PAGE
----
Cory James Young, TAHR Copy Editor, is a History PhD candidate and graduate student worker at Georgetown University. He received his MA at Georgetown and BA at SUNY Geneseo in Western New York. Before moving to D.C., Young taught eighth grade Social Studies and English in his hometown of Pittsford, New York. His research focuses on slavery, abolition, and migration in the northern United States, and his dissertation examines the fates of Central Pennsylvania’s enslaved and slaveholding families in the wake of gradual abolition. He can be followed on Twitter @coryjamesyoung.
Unit 2 adheres chiefly to the traditional narrative of U.S. history, moving from the First Party System through national development before ending with “Manifest Destiny”—a euphemism for colonialism that has long overstayed its welcome yet remains at home here.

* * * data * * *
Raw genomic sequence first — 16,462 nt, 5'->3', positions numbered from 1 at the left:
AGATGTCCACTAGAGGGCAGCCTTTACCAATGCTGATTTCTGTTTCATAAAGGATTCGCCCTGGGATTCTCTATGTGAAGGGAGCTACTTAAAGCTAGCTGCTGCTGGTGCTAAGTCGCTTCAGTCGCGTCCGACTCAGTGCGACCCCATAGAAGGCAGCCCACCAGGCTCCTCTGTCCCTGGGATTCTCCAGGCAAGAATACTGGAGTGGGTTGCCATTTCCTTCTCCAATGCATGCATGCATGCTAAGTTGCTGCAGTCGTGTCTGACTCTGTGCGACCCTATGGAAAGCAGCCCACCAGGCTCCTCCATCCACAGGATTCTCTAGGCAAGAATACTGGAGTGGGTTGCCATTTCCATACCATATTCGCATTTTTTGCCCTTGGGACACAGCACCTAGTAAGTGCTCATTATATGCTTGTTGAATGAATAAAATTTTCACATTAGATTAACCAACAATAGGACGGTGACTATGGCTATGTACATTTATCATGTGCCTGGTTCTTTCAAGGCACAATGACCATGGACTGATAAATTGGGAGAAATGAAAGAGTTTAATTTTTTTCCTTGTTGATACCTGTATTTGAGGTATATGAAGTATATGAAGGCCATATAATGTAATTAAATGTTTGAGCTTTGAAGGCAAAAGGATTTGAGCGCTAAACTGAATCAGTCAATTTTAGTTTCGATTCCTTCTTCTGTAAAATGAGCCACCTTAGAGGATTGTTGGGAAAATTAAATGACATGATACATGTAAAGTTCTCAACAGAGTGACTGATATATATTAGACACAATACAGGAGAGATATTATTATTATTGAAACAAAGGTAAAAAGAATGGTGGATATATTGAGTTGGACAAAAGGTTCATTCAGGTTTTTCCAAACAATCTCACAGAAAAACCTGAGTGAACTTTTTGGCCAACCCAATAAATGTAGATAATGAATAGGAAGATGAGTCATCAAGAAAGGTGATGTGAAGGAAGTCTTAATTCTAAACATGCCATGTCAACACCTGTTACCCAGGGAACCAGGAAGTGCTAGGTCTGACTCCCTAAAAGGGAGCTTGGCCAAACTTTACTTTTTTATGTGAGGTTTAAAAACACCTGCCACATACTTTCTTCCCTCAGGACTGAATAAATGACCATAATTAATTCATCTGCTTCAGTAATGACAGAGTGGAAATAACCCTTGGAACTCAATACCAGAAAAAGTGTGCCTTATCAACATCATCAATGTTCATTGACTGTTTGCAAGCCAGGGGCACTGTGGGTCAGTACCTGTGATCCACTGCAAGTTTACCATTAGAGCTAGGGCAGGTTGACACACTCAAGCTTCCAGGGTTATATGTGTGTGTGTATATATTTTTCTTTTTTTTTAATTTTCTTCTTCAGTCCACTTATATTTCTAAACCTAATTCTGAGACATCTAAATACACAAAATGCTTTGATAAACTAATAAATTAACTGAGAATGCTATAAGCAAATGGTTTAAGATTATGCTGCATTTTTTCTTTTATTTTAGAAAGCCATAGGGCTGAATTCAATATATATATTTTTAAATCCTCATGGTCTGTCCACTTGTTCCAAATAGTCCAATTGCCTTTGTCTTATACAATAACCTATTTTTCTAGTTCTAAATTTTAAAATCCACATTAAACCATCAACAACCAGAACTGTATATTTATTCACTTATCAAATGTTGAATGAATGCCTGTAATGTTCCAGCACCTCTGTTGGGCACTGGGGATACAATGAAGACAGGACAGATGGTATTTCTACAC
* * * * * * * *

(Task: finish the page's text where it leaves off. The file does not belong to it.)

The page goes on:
In his first inaugural address, Abraham Lincoln tried to calm the fears of his political opponents: “While the people retain their virtue and vigilance no Administration by any extreme of wickedness or folly can very seriously injure the Government in the short space of four years.”